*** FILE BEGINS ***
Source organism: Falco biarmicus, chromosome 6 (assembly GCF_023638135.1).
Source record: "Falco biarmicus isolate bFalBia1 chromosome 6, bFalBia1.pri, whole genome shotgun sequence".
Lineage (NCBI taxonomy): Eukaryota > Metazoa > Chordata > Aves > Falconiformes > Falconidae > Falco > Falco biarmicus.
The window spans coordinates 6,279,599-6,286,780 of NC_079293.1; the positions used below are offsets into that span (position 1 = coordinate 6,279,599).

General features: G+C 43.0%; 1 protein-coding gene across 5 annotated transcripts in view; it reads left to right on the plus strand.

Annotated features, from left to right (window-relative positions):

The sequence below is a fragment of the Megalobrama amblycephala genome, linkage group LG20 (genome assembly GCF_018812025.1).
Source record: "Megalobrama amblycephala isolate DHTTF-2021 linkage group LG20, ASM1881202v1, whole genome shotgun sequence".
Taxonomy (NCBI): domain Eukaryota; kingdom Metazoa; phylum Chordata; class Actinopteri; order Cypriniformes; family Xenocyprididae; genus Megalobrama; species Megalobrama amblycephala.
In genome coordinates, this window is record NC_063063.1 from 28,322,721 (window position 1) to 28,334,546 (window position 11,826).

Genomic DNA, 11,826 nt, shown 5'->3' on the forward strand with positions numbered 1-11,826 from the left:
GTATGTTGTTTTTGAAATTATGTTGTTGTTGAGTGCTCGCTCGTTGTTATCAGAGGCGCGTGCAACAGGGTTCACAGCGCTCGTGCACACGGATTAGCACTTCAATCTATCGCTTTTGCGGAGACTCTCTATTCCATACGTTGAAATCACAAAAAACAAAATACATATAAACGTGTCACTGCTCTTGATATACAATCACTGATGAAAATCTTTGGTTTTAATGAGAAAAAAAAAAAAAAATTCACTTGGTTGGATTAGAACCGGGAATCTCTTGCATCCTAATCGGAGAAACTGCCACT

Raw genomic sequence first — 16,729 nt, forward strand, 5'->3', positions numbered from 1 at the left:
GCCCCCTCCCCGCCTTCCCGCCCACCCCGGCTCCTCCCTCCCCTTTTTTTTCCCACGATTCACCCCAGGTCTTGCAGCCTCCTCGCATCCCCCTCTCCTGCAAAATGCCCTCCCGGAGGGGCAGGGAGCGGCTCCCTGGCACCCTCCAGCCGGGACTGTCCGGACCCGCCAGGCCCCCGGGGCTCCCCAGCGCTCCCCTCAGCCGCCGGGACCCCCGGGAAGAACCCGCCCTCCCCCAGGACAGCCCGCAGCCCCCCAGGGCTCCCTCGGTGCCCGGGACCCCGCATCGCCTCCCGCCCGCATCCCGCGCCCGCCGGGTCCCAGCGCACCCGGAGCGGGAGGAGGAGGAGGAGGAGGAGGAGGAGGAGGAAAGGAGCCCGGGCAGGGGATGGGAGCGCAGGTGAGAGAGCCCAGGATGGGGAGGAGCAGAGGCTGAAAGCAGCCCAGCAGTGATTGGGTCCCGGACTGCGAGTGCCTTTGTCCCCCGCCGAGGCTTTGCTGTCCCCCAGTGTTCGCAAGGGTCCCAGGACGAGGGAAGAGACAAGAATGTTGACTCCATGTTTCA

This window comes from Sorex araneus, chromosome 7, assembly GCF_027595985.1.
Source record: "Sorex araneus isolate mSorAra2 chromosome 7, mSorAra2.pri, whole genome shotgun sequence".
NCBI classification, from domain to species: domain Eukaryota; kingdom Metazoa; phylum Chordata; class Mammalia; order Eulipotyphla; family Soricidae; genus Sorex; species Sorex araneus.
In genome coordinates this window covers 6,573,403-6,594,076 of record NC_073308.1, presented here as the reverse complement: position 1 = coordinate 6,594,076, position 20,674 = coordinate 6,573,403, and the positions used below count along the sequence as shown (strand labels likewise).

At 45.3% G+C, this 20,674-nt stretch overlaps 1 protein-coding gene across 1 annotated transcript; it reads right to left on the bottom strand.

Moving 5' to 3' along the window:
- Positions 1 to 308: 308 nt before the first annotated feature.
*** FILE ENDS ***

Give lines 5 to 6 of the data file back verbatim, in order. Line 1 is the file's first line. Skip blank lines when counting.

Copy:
General features: G+C 43.0%; 1 protein-coding gene across 5 annotated transcripts in view; it reads left to right on the plus strand.

Annotated features, from left to right (window-relative positions):